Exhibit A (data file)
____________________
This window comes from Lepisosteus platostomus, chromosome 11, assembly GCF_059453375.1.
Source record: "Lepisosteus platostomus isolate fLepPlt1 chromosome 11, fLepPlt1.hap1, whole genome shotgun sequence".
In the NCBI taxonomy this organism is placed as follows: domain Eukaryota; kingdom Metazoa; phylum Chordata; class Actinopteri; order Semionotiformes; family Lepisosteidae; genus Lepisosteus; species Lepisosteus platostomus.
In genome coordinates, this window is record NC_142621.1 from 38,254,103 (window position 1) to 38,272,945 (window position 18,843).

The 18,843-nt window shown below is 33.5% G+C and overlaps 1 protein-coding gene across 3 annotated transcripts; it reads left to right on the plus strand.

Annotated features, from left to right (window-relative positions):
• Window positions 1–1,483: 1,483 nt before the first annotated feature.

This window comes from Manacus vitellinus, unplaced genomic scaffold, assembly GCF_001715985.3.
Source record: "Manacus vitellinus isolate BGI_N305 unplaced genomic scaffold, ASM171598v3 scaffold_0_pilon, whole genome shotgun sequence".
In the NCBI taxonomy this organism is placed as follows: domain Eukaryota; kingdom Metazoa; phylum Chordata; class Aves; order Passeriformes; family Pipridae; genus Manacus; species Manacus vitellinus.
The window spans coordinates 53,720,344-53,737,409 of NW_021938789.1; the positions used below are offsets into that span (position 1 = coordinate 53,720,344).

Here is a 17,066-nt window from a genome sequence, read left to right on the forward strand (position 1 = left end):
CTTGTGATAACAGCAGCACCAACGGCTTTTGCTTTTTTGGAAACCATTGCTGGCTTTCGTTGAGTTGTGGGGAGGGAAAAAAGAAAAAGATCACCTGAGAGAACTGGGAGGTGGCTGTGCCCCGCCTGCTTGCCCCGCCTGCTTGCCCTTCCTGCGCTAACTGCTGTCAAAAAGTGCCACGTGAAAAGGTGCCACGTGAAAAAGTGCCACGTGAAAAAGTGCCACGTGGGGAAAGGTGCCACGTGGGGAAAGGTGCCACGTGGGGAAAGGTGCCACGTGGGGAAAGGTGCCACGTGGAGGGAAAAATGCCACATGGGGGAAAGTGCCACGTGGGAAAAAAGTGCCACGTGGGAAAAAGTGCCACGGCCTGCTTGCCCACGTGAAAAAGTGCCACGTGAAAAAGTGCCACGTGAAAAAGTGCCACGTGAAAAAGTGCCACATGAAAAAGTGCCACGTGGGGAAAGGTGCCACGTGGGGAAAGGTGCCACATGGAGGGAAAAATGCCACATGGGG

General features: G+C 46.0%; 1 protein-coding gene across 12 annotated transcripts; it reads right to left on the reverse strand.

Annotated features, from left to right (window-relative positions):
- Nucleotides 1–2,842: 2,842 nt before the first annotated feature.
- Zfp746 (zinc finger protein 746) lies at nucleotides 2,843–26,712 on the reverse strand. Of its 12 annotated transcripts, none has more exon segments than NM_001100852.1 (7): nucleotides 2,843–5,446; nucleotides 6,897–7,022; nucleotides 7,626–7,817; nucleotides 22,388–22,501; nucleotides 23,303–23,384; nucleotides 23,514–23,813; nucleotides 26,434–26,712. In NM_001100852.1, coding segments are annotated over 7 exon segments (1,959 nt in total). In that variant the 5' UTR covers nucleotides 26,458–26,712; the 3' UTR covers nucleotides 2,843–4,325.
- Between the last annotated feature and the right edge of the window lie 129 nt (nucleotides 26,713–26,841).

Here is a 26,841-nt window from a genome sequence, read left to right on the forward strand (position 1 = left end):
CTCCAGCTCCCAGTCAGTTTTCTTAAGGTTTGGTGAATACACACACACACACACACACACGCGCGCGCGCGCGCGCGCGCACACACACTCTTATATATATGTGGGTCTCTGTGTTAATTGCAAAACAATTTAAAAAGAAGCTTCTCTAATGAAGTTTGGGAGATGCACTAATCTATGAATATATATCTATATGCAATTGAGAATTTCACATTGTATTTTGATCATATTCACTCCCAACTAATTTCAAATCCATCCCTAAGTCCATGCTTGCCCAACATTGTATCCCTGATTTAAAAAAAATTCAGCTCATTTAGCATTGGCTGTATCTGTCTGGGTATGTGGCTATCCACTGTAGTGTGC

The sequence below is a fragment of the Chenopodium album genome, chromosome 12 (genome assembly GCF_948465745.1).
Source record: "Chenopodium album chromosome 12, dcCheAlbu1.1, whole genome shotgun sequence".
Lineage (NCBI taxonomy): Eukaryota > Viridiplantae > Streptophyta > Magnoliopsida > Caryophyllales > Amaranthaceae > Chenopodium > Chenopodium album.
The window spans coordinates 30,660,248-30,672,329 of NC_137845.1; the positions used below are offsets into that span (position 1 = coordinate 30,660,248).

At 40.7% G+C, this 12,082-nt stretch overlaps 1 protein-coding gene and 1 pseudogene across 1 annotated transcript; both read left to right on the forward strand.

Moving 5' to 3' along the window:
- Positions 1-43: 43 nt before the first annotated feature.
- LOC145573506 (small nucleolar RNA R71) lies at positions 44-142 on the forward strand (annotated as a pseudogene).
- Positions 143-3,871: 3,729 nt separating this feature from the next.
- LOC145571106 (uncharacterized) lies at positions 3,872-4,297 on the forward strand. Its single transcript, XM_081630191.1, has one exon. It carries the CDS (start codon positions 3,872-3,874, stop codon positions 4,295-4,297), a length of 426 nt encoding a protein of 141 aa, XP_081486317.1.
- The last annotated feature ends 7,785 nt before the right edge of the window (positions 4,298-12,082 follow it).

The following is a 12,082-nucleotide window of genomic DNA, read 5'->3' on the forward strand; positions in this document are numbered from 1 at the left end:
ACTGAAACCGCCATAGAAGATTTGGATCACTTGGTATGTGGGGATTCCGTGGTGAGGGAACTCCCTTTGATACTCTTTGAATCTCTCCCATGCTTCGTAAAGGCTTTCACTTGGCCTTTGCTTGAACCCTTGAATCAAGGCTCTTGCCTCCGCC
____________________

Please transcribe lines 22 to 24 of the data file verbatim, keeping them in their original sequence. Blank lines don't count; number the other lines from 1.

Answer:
Source record: "Chenopodium album chromosome 12, dcCheAlbu1.1, whole genome shotgun sequence".
Lineage (NCBI taxonomy): Eukaryota > Viridiplantae > Streptophyta > Magnoliopsida > Caryophyllales > Amaranthaceae > Chenopodium > Chenopodium album.
The window spans coordinates 30,660,248-30,672,329 of NC_137845.1; the positions used below are offsets into that span (position 1 = coordinate 30,660,248).